Comcast SportsNet Northwest recently responded to a comment the Portland Trail Blazers filed with the Federal Communications Commission.
Here’s some background information from CSNNW’s side, via a source with knowledge about the situation.
Web streaming — The Blazers’ efforts to stream CSNNW-televised games on the internet has plateaued. Web streaming is still an option. However, it is not the driving force as CSNNW and the Blazers attempt to find middle ground during their nearly three-year dispute. CSNNW is steadfast in its opinion that web-streaming is not the end-all answer, nor is it currently the main issue during negotiations. A small number of professional sports franchises stream home games live in their home market, including MLB’s San Diego Padres and New York Yankees, and the NBA’s Philadelphia 76ers and Chicago Bulls. However, CSNNW believes that by participating in live web streaming the station is hurting itself and the “whole thing falls apart,” since revenue from live game streams would not compensate for the additional income that would be derived if carriers such as DirecTV, Dish Network and Charter picked up CSNNW.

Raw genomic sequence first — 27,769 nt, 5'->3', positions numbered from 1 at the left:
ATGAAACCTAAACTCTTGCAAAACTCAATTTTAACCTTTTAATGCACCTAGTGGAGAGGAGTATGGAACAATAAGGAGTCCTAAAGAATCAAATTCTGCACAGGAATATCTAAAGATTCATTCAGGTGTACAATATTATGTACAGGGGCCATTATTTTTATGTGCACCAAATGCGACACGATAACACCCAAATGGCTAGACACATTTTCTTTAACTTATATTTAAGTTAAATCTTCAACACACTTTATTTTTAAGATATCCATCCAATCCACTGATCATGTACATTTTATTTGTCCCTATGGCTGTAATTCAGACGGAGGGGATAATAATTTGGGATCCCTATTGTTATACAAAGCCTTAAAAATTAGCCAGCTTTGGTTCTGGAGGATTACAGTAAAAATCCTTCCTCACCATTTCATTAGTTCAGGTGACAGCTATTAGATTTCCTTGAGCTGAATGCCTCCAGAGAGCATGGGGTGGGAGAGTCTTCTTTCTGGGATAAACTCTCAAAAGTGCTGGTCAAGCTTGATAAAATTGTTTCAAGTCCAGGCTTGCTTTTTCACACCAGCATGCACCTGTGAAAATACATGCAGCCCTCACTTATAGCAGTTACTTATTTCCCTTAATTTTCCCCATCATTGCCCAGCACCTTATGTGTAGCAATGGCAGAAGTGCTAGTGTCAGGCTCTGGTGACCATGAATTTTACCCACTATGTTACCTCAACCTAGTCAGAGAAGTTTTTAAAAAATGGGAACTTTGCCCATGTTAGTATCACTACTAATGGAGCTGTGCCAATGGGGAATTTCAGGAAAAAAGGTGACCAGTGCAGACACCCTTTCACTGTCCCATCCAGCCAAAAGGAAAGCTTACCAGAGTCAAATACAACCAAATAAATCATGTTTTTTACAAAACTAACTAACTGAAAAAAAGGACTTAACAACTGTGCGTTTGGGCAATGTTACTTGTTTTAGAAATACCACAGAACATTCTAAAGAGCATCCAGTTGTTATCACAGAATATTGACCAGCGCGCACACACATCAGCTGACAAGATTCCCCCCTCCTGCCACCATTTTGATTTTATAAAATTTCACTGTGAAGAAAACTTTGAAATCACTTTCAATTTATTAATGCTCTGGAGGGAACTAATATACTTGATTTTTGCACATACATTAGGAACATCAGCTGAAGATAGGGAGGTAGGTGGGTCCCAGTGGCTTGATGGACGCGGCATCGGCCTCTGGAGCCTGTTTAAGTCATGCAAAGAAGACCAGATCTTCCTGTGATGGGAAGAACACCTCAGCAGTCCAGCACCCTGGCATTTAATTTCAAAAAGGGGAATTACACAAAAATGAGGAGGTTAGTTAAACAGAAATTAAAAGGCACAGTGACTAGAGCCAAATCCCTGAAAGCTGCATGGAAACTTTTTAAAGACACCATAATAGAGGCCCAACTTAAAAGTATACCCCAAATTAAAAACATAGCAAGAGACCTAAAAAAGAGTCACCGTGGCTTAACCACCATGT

Deadlines — The Blazers’ tendency to apply public deadlines to certain key issues has hampered the negotiation process and backed the organization into a corner. Big picture, the Blazers and CSNNW want a resolution and are trying to find middle ground. But both sides are engaged in a public battle — thus, the Blazers’ FCC filing, and strong recent comments by team president Larry Miller about the situation — and feel that they must stand up for themselves during the process.
Leverage — Three major TV providers — DirecTV, Dish Network and Charter — do not carry CSNNW. If just one reaches an agreement with CSNNW, the other two will immediately be pressured to give in. CSNNW is currently engaged in talks with all three providers. However, none of the holdouts are leading the charge when it comes to resolving the dispute.
Resolution — CSNNW is open to “creative” ways to break the impasse. A deal to end the dispute could be finalized by the start of the 2010-11 NBA season. A resolution is not imminent, though.